New Delhi, Mar 13 (PTI) The CPI(M) on Saturday questioned the need to examine the validity of the Places of Worship (Special Provisions) Act, saying the Centre should uphold the provisions of the legislation in its response to the Supreme Court.
The remarks came a day after the top court sought the Centre's response to a plea against certain provisions of the 1991 law, which prohibits the filing of a lawsuit to reclaim a place of worship or seek a change in its character from what prevailed on August 15, 1947.
The PIL assumes significance amid demands by some Hindu groups to reclaim religious places at Mathura and Kashi.
'It is unfortunate that the Supreme Court has opened the way for a re-examination of the Places of Worship (Special Provision) Act, 1991,' the Left party said in a statement.
The Act mandates that the character of all religious places of worship should be maintained as it was on August 15, 1947, and no suit or proceedings shall lie in a court of law with respect to the character of places of worship, the CPI(M) said.
'This effectively barred courts from entertaining cases which raise disputes over places of worship that existed as of August 15, 1947,' it said. 'The law further provided that such cases already pending in courts would stand abated.' The petition alleges that the 1991-law creates an 'arbitrary and irrational retrospective cut-off date' of August 15, 1947, for maintaining the character of the places of worship or pilgrimage against encroachment done by 'fundamentalist-barbaric invaders and law-breakers'.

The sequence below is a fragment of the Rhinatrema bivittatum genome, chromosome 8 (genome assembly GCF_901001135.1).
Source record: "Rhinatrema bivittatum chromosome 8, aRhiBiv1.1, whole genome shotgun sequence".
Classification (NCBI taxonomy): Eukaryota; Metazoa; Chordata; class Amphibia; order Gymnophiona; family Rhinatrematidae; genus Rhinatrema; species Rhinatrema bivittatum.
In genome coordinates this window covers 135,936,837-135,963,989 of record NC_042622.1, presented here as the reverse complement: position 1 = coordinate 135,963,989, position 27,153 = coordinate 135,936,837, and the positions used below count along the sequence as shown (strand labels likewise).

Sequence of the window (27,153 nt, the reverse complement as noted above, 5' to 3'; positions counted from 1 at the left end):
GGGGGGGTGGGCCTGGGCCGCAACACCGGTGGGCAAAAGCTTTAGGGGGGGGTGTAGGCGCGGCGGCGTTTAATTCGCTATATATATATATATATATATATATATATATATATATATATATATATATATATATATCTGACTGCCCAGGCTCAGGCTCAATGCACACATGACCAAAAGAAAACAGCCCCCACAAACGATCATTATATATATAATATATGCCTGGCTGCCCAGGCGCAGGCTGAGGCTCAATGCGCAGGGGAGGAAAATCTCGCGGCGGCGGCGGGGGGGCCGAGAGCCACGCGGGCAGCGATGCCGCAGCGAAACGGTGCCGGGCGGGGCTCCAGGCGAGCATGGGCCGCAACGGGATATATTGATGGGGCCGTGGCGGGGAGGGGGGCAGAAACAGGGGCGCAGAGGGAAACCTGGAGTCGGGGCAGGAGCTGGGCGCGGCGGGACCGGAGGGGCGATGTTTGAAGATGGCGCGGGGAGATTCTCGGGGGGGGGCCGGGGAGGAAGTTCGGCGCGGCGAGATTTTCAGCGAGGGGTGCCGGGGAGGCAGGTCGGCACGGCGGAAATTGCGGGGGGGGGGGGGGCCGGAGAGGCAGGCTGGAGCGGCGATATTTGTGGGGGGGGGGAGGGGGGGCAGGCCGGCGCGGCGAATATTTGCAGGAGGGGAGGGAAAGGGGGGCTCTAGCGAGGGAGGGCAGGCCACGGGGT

The CPI(M) said the Act granted an exception for the Babri Masjid/Ramjanmabhoomi site in Ayodhya, which was then under dispute.
While invoking this exemption, the Supreme Court, in the 2019 Ayodhya verdict, reaffirmed that similar such cases cannot be entertained with respect to other sites in view of this Act.
The CPI(M) politburo reaffirms that the grounds on which this law was enacted 'need not be re-examined,' it said. 'The Central Government must respond to the Supreme Court seeking its views in a firm affirmation of the Places of Worship Act, 1991.' PTI ASG HMB